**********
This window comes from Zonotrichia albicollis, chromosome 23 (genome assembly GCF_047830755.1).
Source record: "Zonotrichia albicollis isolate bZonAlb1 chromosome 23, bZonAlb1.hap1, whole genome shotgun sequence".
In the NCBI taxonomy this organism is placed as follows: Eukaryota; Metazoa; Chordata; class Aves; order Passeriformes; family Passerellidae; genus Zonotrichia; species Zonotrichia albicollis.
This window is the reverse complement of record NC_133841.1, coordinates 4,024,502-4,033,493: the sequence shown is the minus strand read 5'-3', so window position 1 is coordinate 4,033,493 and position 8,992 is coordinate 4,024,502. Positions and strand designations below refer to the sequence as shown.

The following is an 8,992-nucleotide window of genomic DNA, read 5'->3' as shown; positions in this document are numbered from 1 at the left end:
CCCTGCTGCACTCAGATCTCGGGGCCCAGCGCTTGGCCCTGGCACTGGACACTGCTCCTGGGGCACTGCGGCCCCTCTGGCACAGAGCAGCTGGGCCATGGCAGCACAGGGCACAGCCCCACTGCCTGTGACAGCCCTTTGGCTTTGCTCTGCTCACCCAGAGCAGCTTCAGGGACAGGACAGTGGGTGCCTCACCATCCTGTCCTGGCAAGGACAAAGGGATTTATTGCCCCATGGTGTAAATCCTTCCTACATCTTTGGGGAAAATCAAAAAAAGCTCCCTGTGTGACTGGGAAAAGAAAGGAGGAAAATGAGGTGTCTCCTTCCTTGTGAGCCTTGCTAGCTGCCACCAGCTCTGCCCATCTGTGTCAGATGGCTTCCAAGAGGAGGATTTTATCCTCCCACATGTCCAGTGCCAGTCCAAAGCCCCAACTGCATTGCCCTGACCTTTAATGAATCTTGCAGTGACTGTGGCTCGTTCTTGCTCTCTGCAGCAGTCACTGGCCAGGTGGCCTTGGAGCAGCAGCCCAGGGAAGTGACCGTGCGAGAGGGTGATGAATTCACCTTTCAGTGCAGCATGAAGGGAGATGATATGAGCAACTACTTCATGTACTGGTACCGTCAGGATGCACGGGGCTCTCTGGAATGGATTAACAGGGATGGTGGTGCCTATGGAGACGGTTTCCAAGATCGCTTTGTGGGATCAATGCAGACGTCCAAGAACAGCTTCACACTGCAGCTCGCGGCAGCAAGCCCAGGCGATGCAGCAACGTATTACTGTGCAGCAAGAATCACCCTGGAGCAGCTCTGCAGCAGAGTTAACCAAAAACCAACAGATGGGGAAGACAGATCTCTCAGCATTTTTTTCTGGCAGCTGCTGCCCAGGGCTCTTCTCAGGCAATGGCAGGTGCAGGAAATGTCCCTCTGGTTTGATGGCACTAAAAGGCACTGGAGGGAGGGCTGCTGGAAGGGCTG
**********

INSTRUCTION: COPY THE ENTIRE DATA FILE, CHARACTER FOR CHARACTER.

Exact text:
This window comes from Zonotrichia albicollis, chromosome 23 (genome assembly GCF_047830755.1).
Source record: "Zonotrichia albicollis isolate bZonAlb1 chromosome 23, bZonAlb1.hap1, whole genome shotgun sequence".
In the NCBI taxonomy this organism is placed as follows: Eukaryota; Metazoa; Chordata; class Aves; order Passeriformes; family Passerellidae; genus Zonotrichia; species Zonotrichia albicollis.
This window is the reverse complement of record NC_133841.1, coordinates 4,024,502-4,033,493: the sequence shown is the minus strand read 5'-3', so window position 1 is coordinate 4,033,493 and position 8,992 is coordinate 4,024,502. Positions and strand designations below refer to the sequence as shown.

The following is an 8,992-nucleotide window of genomic DNA, read 5'->3' as shown; positions in this document are numbered from 1 at the left end:
CCCTGCTGCACTCAGATCTCGGGGCCCAGCGCTTGGCCCTGGCACTGGACACTGCTCCTGGGGCACTGCGGCCCCTCTGGCACAGAGCAGCTGGGCCATGGCAGCACAGGGCACAGCCCCACTGCCTGTGACAGCCCTTTGGCTTTGCTCTGCTCACCCAGAGCAGCTTCAGGGACAGGACAGTGGGTGCCTCACCATCCTGTCCTGGCAAGGACAAAGGGATTTATTGCCCCATGGTGTAAATCCTTCCTACATCTTTGGGGAAAATCAAAAAAAGCTCCCTGTGTGACTGGGAAAAGAAAGGAGGAAAATGAGGTGTCTCCTTCCTTGTGAGCCTTGCTAGCTGCCACCAGCTCTGCCCATCTGTGTCAGATGGCTTCCAAGAGGAGGATTTTATCCTCCCACATGTCCAGTGCCAGTCCAAAGCCCCAACTGCATTGCCCTGACCTTTAATGAATCTTGCAGTGACTGTGGCTCGTTCTTGCTCTCTGCAGCAGTCACTGGCCAGGTGGCCTTGGAGCAGCAGCCCAGGGAAGTGACCGTGCGAGAGGGTGATGAATTCACCTTTCAGTGCAGCATGAAGGGAGATGATATGAGCAACTACTTCATGTACTGGTACCGTCAGGATGCACGGGGCTCTCTGGAATGGATTAACAGGGATGGTGGTGCCTATGGAGACGGTTTCCAAGATCGCTTTGTGGGATCAATGCAGACGTCCAAGAACAGCTTCACACTGCAGCTCGCGGCAGCAAGCCCAGGCGATGCAGCAACGTATTACTGTGCAGCAAGAATCACCCTGGAGCAGCTCTGCAGCAGAGTTAACCAAAAACCAACAGATGGGGAAGACAGATCTCTCAGCATTTTTTTCTGGCAGCTGCTGCCCAGGGCTCTTCTCAGGCAATGGCAGGTGCAGGAAATGTCCCTCTGGTTTGATGGCACTAAAAGGCACTGGAGGGAGGGCTGCTGGAAGGGCTG